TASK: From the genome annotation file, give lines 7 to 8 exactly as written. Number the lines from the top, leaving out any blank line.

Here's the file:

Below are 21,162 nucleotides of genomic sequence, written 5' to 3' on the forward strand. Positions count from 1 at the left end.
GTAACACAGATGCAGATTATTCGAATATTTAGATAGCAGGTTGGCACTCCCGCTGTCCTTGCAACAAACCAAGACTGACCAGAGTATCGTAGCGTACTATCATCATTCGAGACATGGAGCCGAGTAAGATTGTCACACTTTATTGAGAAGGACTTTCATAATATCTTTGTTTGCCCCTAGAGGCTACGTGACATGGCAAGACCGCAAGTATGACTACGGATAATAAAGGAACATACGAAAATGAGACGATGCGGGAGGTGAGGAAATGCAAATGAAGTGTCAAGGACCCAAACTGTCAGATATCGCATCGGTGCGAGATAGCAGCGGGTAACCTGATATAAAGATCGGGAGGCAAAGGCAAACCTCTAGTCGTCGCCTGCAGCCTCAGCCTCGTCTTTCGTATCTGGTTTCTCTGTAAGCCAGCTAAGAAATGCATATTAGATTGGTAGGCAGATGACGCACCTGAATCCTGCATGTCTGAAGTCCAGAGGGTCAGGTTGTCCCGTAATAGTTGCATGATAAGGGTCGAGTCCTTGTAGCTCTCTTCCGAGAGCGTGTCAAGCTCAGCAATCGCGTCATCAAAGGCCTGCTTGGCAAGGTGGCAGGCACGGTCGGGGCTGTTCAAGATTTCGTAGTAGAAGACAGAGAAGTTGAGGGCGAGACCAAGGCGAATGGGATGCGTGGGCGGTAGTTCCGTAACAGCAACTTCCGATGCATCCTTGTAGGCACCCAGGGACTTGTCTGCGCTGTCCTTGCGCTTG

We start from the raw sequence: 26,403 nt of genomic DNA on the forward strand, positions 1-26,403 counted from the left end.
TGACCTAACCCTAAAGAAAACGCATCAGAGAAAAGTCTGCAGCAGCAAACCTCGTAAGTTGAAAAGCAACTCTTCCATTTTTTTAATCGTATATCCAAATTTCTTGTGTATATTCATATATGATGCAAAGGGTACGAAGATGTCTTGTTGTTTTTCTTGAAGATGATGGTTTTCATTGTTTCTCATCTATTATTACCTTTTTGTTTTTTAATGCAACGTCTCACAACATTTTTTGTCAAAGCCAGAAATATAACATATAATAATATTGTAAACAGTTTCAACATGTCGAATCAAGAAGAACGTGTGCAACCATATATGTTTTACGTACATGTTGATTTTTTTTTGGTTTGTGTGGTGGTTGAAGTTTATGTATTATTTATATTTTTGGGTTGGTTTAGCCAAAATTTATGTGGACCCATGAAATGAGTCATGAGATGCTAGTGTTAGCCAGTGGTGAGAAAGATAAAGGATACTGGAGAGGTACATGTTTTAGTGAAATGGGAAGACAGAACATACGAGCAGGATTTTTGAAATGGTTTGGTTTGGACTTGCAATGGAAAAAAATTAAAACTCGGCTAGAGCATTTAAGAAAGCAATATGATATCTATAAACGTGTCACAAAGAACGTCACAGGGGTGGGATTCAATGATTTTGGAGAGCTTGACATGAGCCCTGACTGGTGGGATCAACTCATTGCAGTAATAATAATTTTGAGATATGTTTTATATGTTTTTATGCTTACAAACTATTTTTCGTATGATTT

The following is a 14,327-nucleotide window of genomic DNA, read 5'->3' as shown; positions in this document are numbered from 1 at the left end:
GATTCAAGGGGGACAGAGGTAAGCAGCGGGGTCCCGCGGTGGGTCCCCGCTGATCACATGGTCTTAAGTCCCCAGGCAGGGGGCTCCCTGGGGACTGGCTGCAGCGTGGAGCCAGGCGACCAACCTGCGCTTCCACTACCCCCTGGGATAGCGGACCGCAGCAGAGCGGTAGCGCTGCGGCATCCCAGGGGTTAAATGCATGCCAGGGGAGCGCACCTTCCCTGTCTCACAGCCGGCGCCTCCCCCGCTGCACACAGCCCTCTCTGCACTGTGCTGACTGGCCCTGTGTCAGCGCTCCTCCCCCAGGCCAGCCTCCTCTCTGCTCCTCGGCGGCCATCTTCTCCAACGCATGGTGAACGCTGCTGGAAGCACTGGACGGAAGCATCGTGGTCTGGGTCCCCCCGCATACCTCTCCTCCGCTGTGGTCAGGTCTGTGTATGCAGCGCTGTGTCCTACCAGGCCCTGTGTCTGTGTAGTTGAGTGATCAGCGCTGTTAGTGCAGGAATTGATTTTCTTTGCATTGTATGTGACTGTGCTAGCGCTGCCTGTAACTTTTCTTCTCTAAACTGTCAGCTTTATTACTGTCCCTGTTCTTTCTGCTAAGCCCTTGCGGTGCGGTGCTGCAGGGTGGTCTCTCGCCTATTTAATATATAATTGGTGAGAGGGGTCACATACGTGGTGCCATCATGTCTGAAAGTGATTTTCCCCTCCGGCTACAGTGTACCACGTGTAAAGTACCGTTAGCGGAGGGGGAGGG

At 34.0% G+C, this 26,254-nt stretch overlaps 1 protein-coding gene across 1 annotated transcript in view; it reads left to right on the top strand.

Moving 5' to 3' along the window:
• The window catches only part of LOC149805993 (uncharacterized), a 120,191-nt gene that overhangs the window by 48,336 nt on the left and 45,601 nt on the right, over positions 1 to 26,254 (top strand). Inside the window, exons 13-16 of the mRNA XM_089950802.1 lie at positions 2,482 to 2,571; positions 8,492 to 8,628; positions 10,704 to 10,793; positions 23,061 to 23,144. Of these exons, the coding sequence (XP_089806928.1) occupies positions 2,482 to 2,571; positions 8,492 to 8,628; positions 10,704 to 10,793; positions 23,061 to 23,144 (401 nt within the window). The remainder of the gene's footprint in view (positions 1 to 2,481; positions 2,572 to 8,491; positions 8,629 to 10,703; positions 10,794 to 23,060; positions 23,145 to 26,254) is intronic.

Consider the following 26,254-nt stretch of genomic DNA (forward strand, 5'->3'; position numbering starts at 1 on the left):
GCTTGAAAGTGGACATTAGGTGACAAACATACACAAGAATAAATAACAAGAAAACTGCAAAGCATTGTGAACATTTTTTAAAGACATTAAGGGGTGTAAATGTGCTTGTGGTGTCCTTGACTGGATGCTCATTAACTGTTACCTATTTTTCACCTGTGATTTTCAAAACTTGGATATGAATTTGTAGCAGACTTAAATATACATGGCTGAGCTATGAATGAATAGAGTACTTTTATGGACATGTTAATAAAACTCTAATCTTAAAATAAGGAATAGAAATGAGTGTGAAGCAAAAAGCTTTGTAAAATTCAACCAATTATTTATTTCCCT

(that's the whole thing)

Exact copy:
At 34.0% G+C, this 26,254-nt stretch overlaps 1 protein-coding gene across 1 annotated transcript in view; it reads left to right on the top strand.

Moving 5' to 3' along the window: